It is interesting to study the relation between the temperature of XBPs (both cooler & hotter) and the strength of the magnetic field, and how the magnetic field plays a role in driving the different brightenings and different temperature values and in the heating mechanisms of the corona at the sites of XBPs. This would require a detailed investigation of high resolution and high-time cadence magnetograms, which were unavailable for a given sequence of XRT observations. Nevertheless, one can gain useful insights from the dynamical evolution and changes in the morphology of XBPs. Our analysis of long time-series observational data taken in multiple filters of the XBPs reveal more of the dynamical nature and the physical properties of different classes (cooler and hotter) of XBPs. XBPs exhibit temperature fluctuations in time (Fig. 6) and the mean temperatures in the range from 1.1 MK to 3.4 MK. We speculate that the temperature fluctuations may be associated with the reconnection of the magnetic field forming XBPs. Comparing Figs. 2, 3, and 6, we see that some XBPs (e.g., xbp8) do not exhibit impulsive variations, but both brightness and temperature gradually decrease with time. This indicates that for xbp8 the reconnection process is complete, and what we see is plasma slowly cooling down. However, the radiative cooling time in the corona should be about 5–20 min (e.g., Aschwanden 2004), so, the reconnection may still take place, but there is no impulsive reconnection. On the other hand, xbp5, xbp7, xbp9, xbp14, and possibly xbp10 do show impulsive energy deposition due to reconnection and the high temperature plasma in these cases is indicative of the reconnection. The temperature values and their variations suggest that the XBPs show a high variability in their temperature and that the heating rate of XBPs is highly variable on short timescales. Verifying the above evolution would require a detailed study of thermal and magnetic properties of XBPs, which we plan to conduct in the near future.

Acknowledgments

Hinode is a Japanese mission developed and launched by ISAS/JAXA, collaborating with NAOJ as a domestic partner, NASA and STFC (UK) as international partners. Scientific operation of the Hinode mission is conducted by the Hinode science team organized at ISAS/JAXA. This team mainly consists of scientists from institutes in the partner countries. Support for the post-launch operation is provided by JAXA and NAOJ (Japan), STFC (UK), NASA (USA), ESA, and NSC (Norway). We are grateful to the Hinode team for all their efforts in the design, build, and operation of the mission. The authors would like to thank Professors Loren Acton and Stuart M. Jefferies for stimulating discussion and valuable suggestions on this research. One of the authors (Kariyappa) wish to express his sincere thanks to Professor Siraj Hasan, Director, Indian Institute of Astrophysics for constant support and encouragement provided during this research work. The National Solar Observatory (NSO) is operated by the Association for Research in Astronomy (AURA, Inc.) under cooperative agreement with the National Science Foundation (NSF). We wish to express our sincere thanks to referee for valuable comments and suggestions that improved the manuscript considerably.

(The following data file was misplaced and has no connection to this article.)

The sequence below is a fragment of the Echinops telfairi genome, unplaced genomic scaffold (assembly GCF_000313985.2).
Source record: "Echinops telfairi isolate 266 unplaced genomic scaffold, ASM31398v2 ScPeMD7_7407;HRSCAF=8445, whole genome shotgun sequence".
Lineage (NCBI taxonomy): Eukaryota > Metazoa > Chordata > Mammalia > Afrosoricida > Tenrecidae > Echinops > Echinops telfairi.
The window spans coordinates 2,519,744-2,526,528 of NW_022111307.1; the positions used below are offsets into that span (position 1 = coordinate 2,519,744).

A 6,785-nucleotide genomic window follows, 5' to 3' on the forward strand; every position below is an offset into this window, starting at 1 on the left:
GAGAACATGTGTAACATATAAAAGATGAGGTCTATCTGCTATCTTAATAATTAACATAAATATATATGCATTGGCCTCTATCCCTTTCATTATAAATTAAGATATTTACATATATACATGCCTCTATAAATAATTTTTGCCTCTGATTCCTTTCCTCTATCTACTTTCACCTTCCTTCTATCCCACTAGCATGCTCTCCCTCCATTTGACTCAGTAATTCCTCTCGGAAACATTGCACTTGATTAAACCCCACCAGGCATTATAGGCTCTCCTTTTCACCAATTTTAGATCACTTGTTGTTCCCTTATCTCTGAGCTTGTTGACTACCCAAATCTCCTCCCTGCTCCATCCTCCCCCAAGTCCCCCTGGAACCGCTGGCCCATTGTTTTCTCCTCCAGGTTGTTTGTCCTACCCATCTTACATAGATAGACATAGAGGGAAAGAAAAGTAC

References

All Tables

Table 1

Mean temperature of XBPs.

All Figures

thumbnail Fig. 1

Sample of X-ray images obtained on April 14, 2007 at the center of the solar disk in a quiet region. The field of view for both images is 512′′ × 512′′, the left image being taken with the Ti_poly filter at full resolution (512 × 512 pixels), the right image being taken with the Al_mesh filter binned 2 × 2 (256 × 256 pixels). The analysed XBPs are marked as xbp1, xbp2,..., xbp14.

Open with DEXTER
In the text
thumbnail Fig. 2

Time series of XBPs (xbp5, xbp7, xbp8, xbp9, xbp10, and xbp14) observed in Ti_poly filter (intensity in DN/s versus start time).

Open with DEXTER
In the text
thumbnail Fig. 3

Time series of XBPs (xbp5, xbp7, xbp8, xbp9, xbp10 & xbp14) observed in Al_mesh filter (intensity in DN/s versus start time).

Open with DEXTER
In the text
thumbnail Fig. 4

Variation in the intensity ratios (Ti_poly/Al_mesh) of XBPs: xbp5, xbp7, xbp8, xbp9, xbp10, and xbp14 (intensity ratio versus start time).

Open with DEXTER
In the text
thumbnail Fig. 5

Variations in the XRT Ti_poly & Al_mesh filter responses as a function of temperature after including the contamination layer.

Open with DEXTER
In the text
thumbnail Fig. 6

Temperature variations in xbp5, xbp7, xbp8, xbp9, xbp10, and xbp14. The error bars are shown and the mean error in the estimated temperature is about  ± 0.01 MK. (temperature in MK versus start time)

Open with DEXTER
In the text
thumbnail Fig. 7

Scatter diagrams of temperature (in MK) versus intensity (in DN/s) measured in Ti_poly of XBPs (xbp5, xbp7, xbp8, xbp9, xbp10, and xbp14).

Open with DEXTER
In the text

Current usage metrics show cumulative count of Article Views (full-text article views including HTML views, PDF and ePub downloads, according to the available data) and Abstracts Views on Vision4Press platform.

Data correspond to usage on the plateform after 2015. The current usage metrics is available 48-96 hours after online publication and is updated daily on week days.

Initial download of the metrics may take a while.